How to avoid a right to work check headache when BRPs are phased out
27 November 2023
The Home Office intends to phase out biometric residence permits and other physical immigration documents from 1 January 2025. Although details of the process are still awaited, employers should take the opportunity now to review the volume of repeat right to work checks are due on 31 December 2024 and aim to minimise bottlenecks with processing these.
Currently, many biometric residence permits (BRPs) and biometric residence cards (BRCs) are due to expire on 31 December 2024, even where the holder’s immigration permission expires after this, or where they are settled and have no expiry date for their permission.
The reason for this is historical – when the UK was still part of the EU, there was a requirement to upgrade the encryption technology in these documents by the end of 2024. Initially, the expectation was that current generation BRPs and BRCs would be replaced with documents containing the new technology. Post-Brexit however, the Government has decided to move away from issuing physical immigration documents altogether.
What is the Home Office’s plan for phasing out physical immigration documents?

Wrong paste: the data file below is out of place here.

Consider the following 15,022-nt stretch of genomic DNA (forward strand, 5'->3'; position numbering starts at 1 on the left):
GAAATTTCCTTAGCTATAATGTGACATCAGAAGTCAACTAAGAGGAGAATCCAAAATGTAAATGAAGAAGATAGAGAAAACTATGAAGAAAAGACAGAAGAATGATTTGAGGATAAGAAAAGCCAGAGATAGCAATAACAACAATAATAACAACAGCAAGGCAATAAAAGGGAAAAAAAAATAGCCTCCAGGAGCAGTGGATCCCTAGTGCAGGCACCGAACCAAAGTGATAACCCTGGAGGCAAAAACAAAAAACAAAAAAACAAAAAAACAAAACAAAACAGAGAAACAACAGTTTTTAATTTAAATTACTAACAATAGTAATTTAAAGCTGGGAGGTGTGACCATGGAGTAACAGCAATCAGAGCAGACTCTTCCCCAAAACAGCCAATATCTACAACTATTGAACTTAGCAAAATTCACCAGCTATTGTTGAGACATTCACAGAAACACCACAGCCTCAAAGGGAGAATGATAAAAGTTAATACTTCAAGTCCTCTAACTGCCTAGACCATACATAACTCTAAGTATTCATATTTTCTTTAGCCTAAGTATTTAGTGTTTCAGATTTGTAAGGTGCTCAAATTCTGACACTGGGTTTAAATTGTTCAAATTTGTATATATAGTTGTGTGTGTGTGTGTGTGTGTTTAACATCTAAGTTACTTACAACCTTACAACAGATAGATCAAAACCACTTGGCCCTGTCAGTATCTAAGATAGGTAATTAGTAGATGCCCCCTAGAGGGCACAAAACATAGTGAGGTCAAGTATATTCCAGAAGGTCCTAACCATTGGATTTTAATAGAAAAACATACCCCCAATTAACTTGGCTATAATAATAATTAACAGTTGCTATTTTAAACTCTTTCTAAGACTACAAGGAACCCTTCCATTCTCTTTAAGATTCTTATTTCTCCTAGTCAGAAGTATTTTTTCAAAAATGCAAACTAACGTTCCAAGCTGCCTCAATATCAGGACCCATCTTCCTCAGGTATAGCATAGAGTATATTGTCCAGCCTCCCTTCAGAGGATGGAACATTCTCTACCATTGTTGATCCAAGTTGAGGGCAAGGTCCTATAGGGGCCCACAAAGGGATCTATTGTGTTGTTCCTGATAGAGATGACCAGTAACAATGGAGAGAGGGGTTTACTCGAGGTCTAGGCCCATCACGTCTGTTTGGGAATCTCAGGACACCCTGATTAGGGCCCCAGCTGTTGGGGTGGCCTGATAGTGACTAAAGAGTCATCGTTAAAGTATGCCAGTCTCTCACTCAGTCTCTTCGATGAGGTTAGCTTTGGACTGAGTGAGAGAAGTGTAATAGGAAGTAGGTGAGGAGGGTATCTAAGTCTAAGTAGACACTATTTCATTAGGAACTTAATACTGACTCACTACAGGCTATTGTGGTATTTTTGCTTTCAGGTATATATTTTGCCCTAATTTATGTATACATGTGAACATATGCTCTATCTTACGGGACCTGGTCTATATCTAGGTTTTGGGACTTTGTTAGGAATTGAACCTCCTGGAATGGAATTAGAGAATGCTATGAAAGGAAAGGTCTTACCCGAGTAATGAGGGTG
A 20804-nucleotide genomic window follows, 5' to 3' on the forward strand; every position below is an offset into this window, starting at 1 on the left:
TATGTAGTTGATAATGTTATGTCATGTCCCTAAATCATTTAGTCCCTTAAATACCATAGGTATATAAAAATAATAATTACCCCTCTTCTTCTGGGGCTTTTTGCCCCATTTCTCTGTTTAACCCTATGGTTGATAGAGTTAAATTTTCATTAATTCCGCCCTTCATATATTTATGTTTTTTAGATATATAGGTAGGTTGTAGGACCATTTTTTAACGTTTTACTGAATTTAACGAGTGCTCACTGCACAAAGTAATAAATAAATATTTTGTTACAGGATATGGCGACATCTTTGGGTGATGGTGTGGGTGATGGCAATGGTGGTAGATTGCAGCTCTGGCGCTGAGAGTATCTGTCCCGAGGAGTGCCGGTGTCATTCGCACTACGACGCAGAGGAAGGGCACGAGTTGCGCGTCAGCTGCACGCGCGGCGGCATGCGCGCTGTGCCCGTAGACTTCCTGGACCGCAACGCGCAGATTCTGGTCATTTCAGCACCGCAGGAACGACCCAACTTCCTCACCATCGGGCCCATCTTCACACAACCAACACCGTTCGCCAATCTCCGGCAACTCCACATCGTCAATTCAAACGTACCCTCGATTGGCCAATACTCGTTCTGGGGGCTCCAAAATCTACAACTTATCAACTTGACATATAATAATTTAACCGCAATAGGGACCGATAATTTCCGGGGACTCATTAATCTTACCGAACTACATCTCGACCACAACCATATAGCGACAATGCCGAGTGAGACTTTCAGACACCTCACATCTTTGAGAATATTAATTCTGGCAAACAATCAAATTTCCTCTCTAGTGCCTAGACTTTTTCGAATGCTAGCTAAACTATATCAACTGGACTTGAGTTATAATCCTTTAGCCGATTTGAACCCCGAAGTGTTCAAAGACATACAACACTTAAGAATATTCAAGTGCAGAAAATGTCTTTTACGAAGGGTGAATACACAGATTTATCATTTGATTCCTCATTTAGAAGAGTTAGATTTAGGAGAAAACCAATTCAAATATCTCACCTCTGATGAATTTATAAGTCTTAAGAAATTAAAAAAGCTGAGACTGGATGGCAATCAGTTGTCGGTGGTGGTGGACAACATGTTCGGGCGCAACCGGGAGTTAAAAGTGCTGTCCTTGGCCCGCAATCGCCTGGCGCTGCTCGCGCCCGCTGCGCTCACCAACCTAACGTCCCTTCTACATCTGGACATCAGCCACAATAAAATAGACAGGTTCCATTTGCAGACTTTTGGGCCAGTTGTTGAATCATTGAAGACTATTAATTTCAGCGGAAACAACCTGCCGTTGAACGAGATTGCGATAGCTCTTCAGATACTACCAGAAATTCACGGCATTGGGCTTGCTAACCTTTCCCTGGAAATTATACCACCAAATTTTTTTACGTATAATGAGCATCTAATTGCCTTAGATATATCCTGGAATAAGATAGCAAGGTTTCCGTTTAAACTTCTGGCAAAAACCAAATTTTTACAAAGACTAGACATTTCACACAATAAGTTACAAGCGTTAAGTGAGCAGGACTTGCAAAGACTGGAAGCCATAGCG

The Home Office intends to move towards digital-only recognition of immigration status, using an electronic visa (eVisa) system.
eVisas will replace the following physical immigration documents:
- BRPs – these are currently held by some people with limited immigration permission longer than six months, or who are settled in the UK;
- Biometric residence cards (BRCs) – these are currently held by some EU Settlement Scheme participants;
- Vignette stickers in passports – these are used for visitor visas for visa nationals, and as an initial travel facility for some individuals who have applied to come to the UK from abroad and who have not yet received their BRP or BRC; and
- Stamped endorsements in passports – these are sometimes held by people who settled in the UK a long time ago, or who have had short-term immigration permission (for six months or less) endorsed at the border.
During 2024, holders of these physical documents will need to register for a UKVI account so that they can access an eVisa version of their immigration permission. The holder’s immigration status and immigration conditions will be unaffected by registering for the UKVI account.
The main function of the account is to enable access to the Home Office’s view and prove service. An individual can use this service to issue a share code to third parties needing to check their status and conditions, e.g.:
- An employer as part of a right to work check;
- A landlord in England as part of a right to rent check; and
- Other third parties such as educational institutions.
Valid physical documents should still be used for travel to the UK for the time-being, however an eVisa, along with the individual’s passport, will be needed to travel to the UK at some point in the future. To avoid potential travel disruption at that stage, it will be important to ensure the UKVI account is set up and has the holder’s current passport details registered to it.